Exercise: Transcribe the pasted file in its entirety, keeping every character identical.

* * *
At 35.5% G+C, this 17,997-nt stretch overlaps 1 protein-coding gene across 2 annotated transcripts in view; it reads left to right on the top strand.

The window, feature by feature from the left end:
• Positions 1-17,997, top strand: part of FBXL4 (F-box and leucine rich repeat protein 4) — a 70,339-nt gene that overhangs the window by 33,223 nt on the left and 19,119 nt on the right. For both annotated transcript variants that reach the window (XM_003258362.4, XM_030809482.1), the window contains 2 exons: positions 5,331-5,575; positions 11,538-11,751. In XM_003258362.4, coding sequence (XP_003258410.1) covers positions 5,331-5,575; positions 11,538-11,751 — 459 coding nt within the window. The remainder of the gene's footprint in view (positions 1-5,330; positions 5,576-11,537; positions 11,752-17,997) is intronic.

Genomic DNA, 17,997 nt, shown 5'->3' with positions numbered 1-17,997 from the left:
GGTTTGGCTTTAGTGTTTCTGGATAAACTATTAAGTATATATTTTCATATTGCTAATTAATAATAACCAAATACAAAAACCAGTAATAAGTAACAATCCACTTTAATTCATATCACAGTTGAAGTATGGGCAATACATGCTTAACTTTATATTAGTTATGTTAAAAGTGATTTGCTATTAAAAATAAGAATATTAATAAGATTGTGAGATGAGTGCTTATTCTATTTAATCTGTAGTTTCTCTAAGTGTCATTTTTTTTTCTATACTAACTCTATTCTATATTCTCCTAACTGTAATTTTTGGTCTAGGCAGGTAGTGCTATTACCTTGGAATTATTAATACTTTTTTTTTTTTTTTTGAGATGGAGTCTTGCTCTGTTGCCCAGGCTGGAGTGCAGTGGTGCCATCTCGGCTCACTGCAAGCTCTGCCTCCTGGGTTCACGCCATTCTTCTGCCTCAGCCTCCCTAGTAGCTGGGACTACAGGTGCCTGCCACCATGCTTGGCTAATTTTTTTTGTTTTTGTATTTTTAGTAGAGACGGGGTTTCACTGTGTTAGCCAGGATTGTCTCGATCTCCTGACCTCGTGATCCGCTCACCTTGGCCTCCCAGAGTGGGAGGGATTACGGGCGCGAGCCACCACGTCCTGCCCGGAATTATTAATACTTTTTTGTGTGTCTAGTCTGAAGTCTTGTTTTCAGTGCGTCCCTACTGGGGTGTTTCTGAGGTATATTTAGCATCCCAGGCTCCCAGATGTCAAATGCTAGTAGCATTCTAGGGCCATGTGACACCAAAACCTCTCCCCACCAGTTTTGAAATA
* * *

At 35.5% G+C, this 17,997-nt stretch overlaps 1 protein-coding gene across 2 annotated transcripts in view; it reads left to right on the top strand.

The window, feature by feature from the left end:
• Positions 1-17,997, top strand: part of FBXL4 (F-box and leucine rich repeat protein 4) — a 70,339-nt gene that overhangs the window by 33,223 nt on the left and 19,119 nt on the right. For both annotated transcript variants that reach the window (XM_003258362.4, XM_030809482.1), the window contains 2 exons: positions 5,331-5,575; positions 11,538-11,751. In XM_003258362.4, coding sequence (XP_003258410.1) covers positions 5,331-5,575; positions 11,538-11,751 — 459 coding nt within the window. The remainder of the gene's footprint in view (positions 1-5,330; positions 5,576-11,537; positions 11,752-17,997) is intronic.

Genomic DNA, 17,997 nt, shown 5'->3' with positions numbered 1-17,997 from the left:
GGTTTGGCTTTAGTGTTTCTGGATAAACTATTAAGTATATATTTTCATATTGCTAATTAATAATAACCAAATACAAAAACCAGTAATAAGTAACAATCCACTTTAATTCATATCACAGTTGAAGTATGGGCAATACATGCTTAACTTTATATTAGTTATGTTAAAAGTGATTTGCTATTAAAAATAAGAATATTAATAAGATTGTGAGATGAGTGCTTATTCTATTTAATCTGTAGTTTCTCTAAGTGTCATTTTTTTTTCTATACTAACTCTATTCTATATTCTCCTAACTGTAATTTTTGGTCTAGGCAGGTAGTGCTATTACCTTGGAATTATTAATACTTTTTTTTTTTTTTTTGAGATGGAGTCTTGCTCTGTTGCCCAGGCTGGAGTGCAGTGGTGCCATCTCGGCTCACTGCAAGCTCTGCCTCCTGGGTTCACGCCATTCTTCTGCCTCAGCCTCCCTAGTAGCTGGGACTACAGGTGCCTGCCACCATGCTTGGCTAATTTTTTTTGTTTTTGTATTTTTAGTAGAGACGGGGTTTCACTGTGTTAGCCAGGATTGTCTCGATCTCCTGACCTCGTGATCCGCTCACCTTGGCCTCCCAGAGTGGGAGGGATTACGGGCGCGAGCCACCACGTCCTGCCCGGAATTATTAATACTTTTTTGTGTGTCTAGTCTGAAGTCTTGTTTTCAGTGCGTCCCTACTGGGGTGTTTCTGAGGTATATTTAGCATCCCAGGCTCCCAGATGTCAAATGCTAGTAGCATTCTAGGGCCATGTGACACCAAAACCTCTCCCCACCAGTTTTGAAATA